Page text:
No reserve price vehicle auction?

A pair of friends are looking at used school buses for sale with the intent of converting one into a camper / RV / art van. They know it will take a lot of money and time to DIY the conversion.

She worked many years in the office of a major school bus distributor / sales / leasing / service company so she is aware of many issues specific to buses to have checked by a mechanic before buying and knows the type of costs for such things as tires for a bus, etc.

Two questions:

  1. In looking online at buses for sale they are finding that many are listed for auction with no reserve price. To me that seems a red flag??? Or is that common practice?

  2. Obviously, school buses often get rough use on the interior which my friends would gut for renovation. But pictures of one out of state bus for sale they are considering showed that the face plate of some controls on the dash and the screws securing it show noticable rust, especially all across the top of the face plate such it is bubbled with corrosion. And this is on a bus with only 152,000 miles on the odometer. Is that particular evident interior corrosion common in school buses??? Or is it another possible red flag?

I told my friends I’d do some info research for them. Any helpful info offered is appreciated and I’ll pass it along to them.

Of course, used school buses are going to be offered for sale with no reserve. There just aren’t many people who want them, have somewhere to park them, and have use for them. School buses which are too old to be used for their intended purpose of transporting children are probably too old to be used as a private transport bus, or any other commercial purpose either. Thus, they are really only useful to people like your friends, and there just aren’t many people like that out there.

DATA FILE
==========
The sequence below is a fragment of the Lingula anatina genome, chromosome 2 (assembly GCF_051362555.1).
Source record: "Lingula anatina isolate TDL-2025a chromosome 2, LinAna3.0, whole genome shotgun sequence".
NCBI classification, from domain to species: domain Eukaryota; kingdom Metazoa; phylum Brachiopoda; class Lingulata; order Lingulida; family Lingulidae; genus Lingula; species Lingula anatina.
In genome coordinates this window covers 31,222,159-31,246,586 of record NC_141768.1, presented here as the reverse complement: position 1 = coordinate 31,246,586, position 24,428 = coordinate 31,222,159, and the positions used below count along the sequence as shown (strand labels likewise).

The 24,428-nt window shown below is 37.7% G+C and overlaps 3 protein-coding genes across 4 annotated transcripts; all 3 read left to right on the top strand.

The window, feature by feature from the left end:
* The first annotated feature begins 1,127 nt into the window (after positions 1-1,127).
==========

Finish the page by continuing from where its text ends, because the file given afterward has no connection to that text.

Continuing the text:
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@bcohen2010 Ah, ok. Thank you. I had no clue of the how or why about no reserve auctions. This is exactly the type of info I’m looking for.

Many public vehicles sold here are done so at no reserve auctions and minor interior rust would not bother me. As long as they don’t live in the Rust Belt where the entire undercarriage is being eaten away.

A shop in Enid used to service buses for several outlying small school districts and repairs costs are high for things like brakes and so on. Talking to one of their guys once (15 years ago) he said they got 900 bucks per axle for doing the brakes and that was without brake drum replacement or brake calipers being involved.

I hope they know what they are getting into. Generally speaking, when it comes to renovating something (vehicle or house) it always costs much, much more than what was originally figured.

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I don’t know much about the whole thing and don’t really want to know. Around here though they are private companies not public so the do what they want. There was an article in the paper last fall when ownership changed with local company. They talked about how often they traded (I think it was 7 years), the maintenance requirements, and the annual inspections. I believe the state patrol is the one that does the inspections. At any rate my only advice would be to maybe talk with the folks with one of the smaller bus operators to get their view on the whole idea, and the other to talk with an inspector with what things they consider big issues or no issues.